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Royal Stock Exchange(RSE) - How to Scale Our System to Millions? - Part 4


Royal Stock Exchange(RSE) - How to Scale Our System? - Part 4

Scaling systems to accommodate large amounts of data and millions of concurrent users is a complex and challenging task.

It requires a comprehensive set of skills, techniques, technologies, and tools to ensure success.

In this post, we will delve into RSE's strategy for scaling a stock exchange application to meet the demands of millions of concurrent users while efficiently managing a high volume of daily records. Our goal is to provide insights into the key components and approaches that will enable us to achieve this ambitious scale.

  • JSON objects in DB Table Columns
  • Background workers
  • Redis
  • Elasticsearch(planned if needed)


By adopting a multi-faceted approach, we aim to address the various aspects involved in scaling a system effectively. This includes database design and optimization, efficient data aggregation through background workers, intelligent caching using Redis, and leveraging the power of Elasticsearch for advanced querying and analysis.

Our plan is centered around the idea of leveraging SQL and JSON for efficient data storage, ensuring flexibility and quick development. We will utilize background workers to aggregate and update data during non-peak hours, reducing the need for on-demand processing. By employing Redis as a caching layer, we can serve commonly requested data from memory, significantly reducing the load on the database and improving response times.

Additionally, we recognize the importance of Elasticsearch for complex search queries and aggregations. Its powerful indexing capabilities and efficient querying mechanisms will enable us to perform sophisticated analysis on the vast amounts of data generated by the stock exchange. This will empower our users with real-time insights and ensure efficient scalability for our application.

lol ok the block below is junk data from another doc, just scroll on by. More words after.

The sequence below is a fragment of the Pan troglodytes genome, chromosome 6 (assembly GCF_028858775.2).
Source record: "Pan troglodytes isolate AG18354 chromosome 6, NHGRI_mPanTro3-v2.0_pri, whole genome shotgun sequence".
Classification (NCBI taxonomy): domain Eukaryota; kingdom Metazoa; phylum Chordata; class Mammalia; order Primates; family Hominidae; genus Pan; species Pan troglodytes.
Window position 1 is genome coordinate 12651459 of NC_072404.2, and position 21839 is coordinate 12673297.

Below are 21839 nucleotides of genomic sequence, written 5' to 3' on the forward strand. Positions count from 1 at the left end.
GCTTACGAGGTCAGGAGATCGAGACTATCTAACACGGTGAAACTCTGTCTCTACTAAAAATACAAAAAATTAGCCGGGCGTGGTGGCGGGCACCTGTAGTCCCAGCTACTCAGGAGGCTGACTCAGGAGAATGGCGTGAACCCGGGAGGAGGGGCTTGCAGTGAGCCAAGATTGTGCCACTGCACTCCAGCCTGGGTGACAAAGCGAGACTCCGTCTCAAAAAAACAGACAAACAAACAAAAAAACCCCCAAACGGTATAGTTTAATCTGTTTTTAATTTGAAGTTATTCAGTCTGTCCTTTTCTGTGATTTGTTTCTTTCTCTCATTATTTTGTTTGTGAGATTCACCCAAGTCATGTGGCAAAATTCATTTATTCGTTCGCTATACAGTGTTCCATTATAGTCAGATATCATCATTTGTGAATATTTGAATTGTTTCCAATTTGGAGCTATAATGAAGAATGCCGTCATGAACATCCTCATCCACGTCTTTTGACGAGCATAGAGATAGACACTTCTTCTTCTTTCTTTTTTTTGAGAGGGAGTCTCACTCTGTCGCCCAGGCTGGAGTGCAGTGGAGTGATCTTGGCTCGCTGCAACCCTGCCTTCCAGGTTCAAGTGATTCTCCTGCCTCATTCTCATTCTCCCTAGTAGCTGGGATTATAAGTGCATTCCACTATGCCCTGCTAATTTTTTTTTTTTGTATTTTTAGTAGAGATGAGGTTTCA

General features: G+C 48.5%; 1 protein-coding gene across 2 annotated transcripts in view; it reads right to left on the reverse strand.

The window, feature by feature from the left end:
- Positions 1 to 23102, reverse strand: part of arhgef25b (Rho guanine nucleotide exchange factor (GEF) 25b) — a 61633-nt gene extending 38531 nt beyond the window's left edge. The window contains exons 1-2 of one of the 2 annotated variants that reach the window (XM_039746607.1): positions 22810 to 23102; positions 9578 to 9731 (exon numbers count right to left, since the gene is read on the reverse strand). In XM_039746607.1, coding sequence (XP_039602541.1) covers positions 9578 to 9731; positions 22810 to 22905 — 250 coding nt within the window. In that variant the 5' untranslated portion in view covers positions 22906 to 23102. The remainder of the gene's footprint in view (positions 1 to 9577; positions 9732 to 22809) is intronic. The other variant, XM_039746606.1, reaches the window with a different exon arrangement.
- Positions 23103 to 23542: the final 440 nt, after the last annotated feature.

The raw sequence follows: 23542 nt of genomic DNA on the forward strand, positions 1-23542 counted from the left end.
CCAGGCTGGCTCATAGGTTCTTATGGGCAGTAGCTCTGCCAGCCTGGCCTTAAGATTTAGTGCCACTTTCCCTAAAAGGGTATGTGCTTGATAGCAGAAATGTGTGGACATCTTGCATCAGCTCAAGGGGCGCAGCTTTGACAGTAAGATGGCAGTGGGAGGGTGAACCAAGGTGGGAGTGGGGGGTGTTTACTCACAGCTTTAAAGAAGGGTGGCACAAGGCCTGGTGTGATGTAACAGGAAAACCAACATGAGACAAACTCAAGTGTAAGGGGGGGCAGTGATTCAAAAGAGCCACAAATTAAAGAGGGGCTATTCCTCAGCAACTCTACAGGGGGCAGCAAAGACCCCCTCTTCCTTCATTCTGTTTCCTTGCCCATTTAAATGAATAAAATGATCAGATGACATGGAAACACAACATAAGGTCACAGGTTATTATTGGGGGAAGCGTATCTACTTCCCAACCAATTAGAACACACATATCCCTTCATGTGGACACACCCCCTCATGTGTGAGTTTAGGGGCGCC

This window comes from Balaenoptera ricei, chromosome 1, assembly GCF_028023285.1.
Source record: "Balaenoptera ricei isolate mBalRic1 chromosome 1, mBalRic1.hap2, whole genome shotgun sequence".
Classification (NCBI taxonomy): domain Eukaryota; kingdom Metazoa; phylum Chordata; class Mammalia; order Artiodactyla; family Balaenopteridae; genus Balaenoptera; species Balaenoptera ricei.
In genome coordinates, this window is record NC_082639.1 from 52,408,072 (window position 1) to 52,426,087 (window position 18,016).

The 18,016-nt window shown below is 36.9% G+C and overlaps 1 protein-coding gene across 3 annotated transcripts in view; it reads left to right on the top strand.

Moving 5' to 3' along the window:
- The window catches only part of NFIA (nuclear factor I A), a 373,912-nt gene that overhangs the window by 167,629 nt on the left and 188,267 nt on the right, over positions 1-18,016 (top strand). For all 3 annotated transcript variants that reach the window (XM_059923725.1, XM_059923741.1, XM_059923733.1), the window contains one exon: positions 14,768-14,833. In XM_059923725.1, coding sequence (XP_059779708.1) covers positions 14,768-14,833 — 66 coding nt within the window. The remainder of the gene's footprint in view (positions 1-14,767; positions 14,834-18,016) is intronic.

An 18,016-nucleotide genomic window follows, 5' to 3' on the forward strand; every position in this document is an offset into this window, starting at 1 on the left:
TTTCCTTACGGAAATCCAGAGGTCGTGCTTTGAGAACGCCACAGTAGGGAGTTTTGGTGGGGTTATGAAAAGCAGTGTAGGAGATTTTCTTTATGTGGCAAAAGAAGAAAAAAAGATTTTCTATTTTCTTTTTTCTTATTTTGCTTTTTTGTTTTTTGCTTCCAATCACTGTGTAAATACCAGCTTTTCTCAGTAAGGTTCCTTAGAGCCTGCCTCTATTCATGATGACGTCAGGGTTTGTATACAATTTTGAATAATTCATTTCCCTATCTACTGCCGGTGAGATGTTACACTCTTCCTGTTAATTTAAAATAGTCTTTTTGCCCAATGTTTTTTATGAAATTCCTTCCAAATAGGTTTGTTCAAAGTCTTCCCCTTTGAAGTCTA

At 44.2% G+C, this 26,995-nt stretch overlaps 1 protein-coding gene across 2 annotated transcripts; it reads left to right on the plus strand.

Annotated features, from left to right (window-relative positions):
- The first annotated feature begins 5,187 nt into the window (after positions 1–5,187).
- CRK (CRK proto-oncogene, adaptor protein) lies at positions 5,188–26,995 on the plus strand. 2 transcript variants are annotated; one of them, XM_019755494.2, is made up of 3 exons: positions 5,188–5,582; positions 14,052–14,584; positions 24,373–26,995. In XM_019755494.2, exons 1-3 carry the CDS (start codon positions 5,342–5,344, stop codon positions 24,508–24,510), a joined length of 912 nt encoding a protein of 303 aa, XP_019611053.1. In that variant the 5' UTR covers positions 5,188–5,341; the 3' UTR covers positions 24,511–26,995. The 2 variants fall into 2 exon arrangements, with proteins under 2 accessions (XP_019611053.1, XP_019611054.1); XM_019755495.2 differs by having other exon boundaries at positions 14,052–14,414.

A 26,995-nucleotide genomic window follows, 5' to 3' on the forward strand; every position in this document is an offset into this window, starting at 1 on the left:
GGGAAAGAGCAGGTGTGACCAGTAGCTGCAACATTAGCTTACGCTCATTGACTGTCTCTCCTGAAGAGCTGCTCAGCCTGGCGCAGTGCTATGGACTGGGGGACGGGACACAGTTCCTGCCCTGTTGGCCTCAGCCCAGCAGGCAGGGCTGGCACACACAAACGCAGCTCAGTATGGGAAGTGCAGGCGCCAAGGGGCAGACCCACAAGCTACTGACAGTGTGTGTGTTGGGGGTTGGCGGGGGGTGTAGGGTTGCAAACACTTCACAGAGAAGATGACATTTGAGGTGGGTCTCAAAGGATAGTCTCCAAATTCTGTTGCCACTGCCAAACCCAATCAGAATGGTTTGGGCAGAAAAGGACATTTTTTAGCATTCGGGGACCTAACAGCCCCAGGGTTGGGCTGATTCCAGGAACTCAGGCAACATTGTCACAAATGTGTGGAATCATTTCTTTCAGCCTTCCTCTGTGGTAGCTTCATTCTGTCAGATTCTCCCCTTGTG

It's important to emphasize that achieving scalability for millions of concurrent users requires a holistic approach. Alongside the technical components, we will also consider hardware infrastructure, application architecture, and performance monitoring. By continuously optimizing and fine-tuning our system, we can address potential bottlenecks and ensure smooth operations at scale.

Through this post, we aim to provide valuable insights into our strategy for scaling to millions of concurrent users, taking into account the unique requirements and challenges of a stock exchange application. By combining the right mix of skills, techniques, technologies, and tools, we are confident in our ability to build a robust and scalable system capable of serving millions of users efficiently.

DB Tables with JSON

We'll store JSON in our DB columns to simplify modeling our data. We can avoid overly complicated queries and relationships between tables(at least initially) with this approach.

  "sym": "TSLA",
  "period": "live",
  "name": "Tesla",
  "o": 200.0,
  "l": 200.0,
  "h": 220.0,
  "c": 220.0,
  "vwa": 0.0,
  "series": [
      "o": 200.0,
      "l": 200.0,
      "h": 220.0,
      "c": 220.0,
      "vwa": 0.0,
      "time": ""
    // ... more objects

An example object column for one record in our DB which stores time series data from the current time moving backwards until the beginning of the day.

Storage Calculation/Memory usage

If we consider storing one object like the provided example every 5 minutes during trading hours for a year and apply that to all 6,100 companies on the NYSE and NASDAQ, the calculations would be as follows:

Size of one object: Approximately 60 bytes. Number of objects per day: 6.5 hours _ 12 (5-minute intervals per hour) = 78 objects. Number of objects per year for one company: 78 objects _ 252 trading days = 19,656 objects. Total number of objects in a year for all companies: 19,656 objects * 6,100 companies = 119,665,600 objects.